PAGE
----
Smith, Lee. “Revelation.” Flannery O’Connor: In Celebration of Genius, edited by Sarah Gordon, Hill Street, 2000. 19-20.
Three pictures, one-hundred words, minimum: That’s what I asked of my students, and of myself, for the introductory blog assignment for the semester. “Rather than trying to tell your whole life story,” I wrote in the assignment, “focus on one aspect of your life or one interest of yours.” It sounds simple enough, doesn’t it? But when I sat down to complete the assignment, words initially failed me. As I tried to compose a draft in my mind, what came to me instead were these lines from Patricia Hampl’s essay “Red Sky in the Morning”:
How much reality can subject-verb-object bear on the frail shoulders of the sentence? The sigh within the sentence is more like this: I could tell you stories–if only stories could tell what I have in me to tell. (178)
Choosing to include those lines of Hampl’s reflects my passion for writing, while the words themselves illustrate the struggle of writing–even for those of us who identify ourselves as writers.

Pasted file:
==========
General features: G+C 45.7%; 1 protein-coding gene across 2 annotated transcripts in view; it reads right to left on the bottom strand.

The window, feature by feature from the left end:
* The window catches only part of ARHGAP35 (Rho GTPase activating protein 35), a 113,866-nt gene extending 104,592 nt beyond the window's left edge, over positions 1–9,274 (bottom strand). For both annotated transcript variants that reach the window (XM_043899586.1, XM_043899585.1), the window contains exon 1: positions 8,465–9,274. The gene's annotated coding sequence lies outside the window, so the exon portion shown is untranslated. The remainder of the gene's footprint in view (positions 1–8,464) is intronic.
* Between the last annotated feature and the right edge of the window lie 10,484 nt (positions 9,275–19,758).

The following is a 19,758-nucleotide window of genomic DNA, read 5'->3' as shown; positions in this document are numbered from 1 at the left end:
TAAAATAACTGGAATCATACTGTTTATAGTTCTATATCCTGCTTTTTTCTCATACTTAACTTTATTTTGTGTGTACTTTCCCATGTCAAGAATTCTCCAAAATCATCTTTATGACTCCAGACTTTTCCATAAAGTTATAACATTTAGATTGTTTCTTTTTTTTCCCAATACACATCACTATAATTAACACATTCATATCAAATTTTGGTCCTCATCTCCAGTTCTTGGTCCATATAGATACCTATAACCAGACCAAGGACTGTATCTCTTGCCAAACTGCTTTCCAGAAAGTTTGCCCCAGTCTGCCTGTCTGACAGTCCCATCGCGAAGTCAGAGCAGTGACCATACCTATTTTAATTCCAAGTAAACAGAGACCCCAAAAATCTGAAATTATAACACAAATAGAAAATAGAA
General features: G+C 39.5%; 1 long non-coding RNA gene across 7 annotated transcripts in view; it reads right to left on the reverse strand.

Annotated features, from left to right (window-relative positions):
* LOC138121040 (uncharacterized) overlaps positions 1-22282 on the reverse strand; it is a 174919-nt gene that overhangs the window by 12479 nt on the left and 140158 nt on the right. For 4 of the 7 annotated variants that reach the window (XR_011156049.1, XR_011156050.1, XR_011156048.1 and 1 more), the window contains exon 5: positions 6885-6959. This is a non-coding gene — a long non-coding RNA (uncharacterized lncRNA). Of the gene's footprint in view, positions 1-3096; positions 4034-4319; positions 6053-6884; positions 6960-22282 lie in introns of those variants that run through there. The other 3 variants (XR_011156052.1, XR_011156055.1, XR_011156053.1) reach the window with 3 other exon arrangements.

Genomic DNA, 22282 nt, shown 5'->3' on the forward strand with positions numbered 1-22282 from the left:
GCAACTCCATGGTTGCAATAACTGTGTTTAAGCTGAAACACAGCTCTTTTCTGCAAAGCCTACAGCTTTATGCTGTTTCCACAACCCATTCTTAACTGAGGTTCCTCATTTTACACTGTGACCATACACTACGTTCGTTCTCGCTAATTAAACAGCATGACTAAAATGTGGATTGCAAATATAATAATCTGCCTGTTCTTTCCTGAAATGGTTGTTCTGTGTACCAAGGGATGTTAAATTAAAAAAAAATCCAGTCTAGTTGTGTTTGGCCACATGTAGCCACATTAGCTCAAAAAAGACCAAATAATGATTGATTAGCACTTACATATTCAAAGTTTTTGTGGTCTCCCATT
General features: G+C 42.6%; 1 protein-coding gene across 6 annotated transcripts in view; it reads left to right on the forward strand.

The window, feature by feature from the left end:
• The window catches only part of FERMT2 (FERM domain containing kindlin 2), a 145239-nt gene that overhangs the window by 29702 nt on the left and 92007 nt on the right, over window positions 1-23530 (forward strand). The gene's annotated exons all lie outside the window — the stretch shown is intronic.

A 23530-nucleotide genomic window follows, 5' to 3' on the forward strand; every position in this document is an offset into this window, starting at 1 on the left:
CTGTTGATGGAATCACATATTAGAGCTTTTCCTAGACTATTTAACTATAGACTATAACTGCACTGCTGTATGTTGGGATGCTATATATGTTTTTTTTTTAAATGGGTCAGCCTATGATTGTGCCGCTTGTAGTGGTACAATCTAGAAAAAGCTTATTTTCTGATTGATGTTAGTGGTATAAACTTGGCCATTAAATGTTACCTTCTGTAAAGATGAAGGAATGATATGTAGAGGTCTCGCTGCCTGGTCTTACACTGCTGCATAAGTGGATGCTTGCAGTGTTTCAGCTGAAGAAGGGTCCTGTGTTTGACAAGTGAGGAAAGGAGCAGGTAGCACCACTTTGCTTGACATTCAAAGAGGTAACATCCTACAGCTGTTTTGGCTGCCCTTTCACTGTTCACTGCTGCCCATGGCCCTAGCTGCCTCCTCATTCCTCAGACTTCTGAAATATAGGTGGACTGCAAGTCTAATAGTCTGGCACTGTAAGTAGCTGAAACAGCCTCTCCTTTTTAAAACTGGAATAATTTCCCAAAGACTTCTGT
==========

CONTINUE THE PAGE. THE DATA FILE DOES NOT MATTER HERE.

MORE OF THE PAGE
At the beginning of last semester, when I projected my own blog on the screen for the first time, one of the students remarked on the tagline: “Writer, Teacher.”
Have you written any books? she asked.
Written, not published, I started to say (“I could tell you stories . . .”), but instead I said, “I am not an author of any books, but I identify myself as a writer because I am someone for whom writing has always been a way of making sense of the world.
Hampl, Patricia. “Red Sky in the Morning.” Imaginative Writing: The Elements of Craft. Ed. Janet Burroway. 3rd ed. Longman, 2011.